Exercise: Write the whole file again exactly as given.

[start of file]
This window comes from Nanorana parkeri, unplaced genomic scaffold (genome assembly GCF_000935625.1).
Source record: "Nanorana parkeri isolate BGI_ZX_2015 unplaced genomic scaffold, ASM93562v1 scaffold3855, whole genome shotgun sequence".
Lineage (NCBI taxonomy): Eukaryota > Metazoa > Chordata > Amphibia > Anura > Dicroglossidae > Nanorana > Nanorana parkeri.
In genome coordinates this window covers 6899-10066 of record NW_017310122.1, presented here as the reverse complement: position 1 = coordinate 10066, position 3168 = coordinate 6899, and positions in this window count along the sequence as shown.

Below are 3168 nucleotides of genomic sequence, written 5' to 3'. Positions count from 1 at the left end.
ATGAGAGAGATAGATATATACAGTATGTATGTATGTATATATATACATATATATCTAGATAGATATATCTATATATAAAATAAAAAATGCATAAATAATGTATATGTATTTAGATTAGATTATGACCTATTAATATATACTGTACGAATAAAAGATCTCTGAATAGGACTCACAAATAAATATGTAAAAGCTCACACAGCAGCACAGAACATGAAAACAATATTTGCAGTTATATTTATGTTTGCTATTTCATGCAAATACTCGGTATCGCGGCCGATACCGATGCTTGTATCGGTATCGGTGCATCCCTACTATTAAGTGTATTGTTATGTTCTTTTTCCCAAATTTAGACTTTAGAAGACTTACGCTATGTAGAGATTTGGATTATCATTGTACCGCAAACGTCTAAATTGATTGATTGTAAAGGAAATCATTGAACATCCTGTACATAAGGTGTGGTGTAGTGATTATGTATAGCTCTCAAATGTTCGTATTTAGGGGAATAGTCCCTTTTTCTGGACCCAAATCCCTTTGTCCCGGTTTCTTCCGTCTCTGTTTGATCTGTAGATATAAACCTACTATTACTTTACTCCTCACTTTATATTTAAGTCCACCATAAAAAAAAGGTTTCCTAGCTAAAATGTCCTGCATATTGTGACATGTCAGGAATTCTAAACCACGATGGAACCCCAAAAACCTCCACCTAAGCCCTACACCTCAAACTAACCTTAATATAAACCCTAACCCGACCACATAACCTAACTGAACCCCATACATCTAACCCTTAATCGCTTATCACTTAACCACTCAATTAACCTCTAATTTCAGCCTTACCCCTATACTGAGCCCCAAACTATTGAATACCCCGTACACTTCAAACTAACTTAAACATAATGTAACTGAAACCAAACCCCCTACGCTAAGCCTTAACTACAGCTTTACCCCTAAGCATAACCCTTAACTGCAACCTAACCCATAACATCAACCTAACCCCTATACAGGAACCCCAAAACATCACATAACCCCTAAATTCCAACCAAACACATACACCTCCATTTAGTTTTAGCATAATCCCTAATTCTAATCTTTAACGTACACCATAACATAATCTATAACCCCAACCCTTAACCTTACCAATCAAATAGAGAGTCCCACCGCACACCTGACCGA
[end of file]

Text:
This window comes from Nanorana parkeri, unplaced genomic scaffold (genome assembly GCF_000935625.1).
Source record: "Nanorana parkeri isolate BGI_ZX_2015 unplaced genomic scaffold, ASM93562v1 scaffold3855, whole genome shotgun sequence".
Lineage (NCBI taxonomy): Eukaryota > Metazoa > Chordata > Amphibia > Anura > Dicroglossidae > Nanorana > Nanorana parkeri.
In genome coordinates this window covers 6899-10066 of record NW_017310122.1, presented here as the reverse complement: position 1 = coordinate 10066, position 3168 = coordinate 6899, and positions in this window count along the sequence as shown.

Below are 3168 nucleotides of genomic sequence, written 5' to 3'. Positions count from 1 at the left end.
ATGAGAGAGATAGATATATACAGTATGTATGTATGTATATATATACATATATATCTAGATAGATATATCTATATATAAAATAAAAAATGCATAAATAATGTATATGTATTTAGATTAGATTATGACCTATTAATATATACTGTACGAATAAAAGATCTCTGAATAGGACTCACAAATAAATATGTAAAAGCTCACACAGCAGCACAGAACATGAAAACAATATTTGCAGTTATATTTATGTTTGCTATTTCATGCAAATACTCGGTATCGCGGCCGATACCGATGCTTGTATCGGTATCGGTGCATCCCTACTATTAAGTGTATTGTTATGTTCTTTTTCCCAAATTTAGACTTTAGAAGACTTACGCTATGTAGAGATTTGGATTATCATTGTACCGCAAACGTCTAAATTGATTGATTGTAAAGGAAATCATTGAACATCCTGTACATAAGGTGTGGTGTAGTGATTATGTATAGCTCTCAAATGTTCGTATTTAGGGGAATAGTCCCTTTTTCTGGACCCAAATCCCTTTGTCCCGGTTTCTTCCGTCTCTGTTTGATCTGTAGATATAAACCTACTATTACTTTACTCCTCACTTTATATTTAAGTCCACCATAAAAAAAAGGTTTCCTAGCTAAAATGTCCTGCATATTGTGACATGTCAGGAATTCTAAACCACGATGGAACCCCAAAAACCTCCACCTAAGCCCTACACCTCAAACTAACCTTAATATAAACCCTAACCCGACCACATAACCTAACTGAACCCCATACATCTAACCCTTAATCGCTTATCACTTAACCACTCAATTAACCTCTAATTTCAGCCTTACCCCTATACTGAGCCCCAAACTATTGAATACCCCGTACACTTCAAACTAACTTAAACATAATGTAACTGAAACCAAACCCCCTACGCTAAGCCTTAACTACAGCTTTACCCCTAAGCATAACCCTTAACTGCAACCTAACCCATAACATCAACCTAACCCCTATACAGGAACCCCAAAACATCACATAACCCCTAAATTCCAACCAAACACATACACCTCCATTTAGTTTTAGCATAATCCCTAATTCTAATCTTTAACGTACACCATAACATAATCTATAACCCCAACCCTTAACCTTACCAATCAAATAGAGAGTCCCACCGCACACCTGACCGA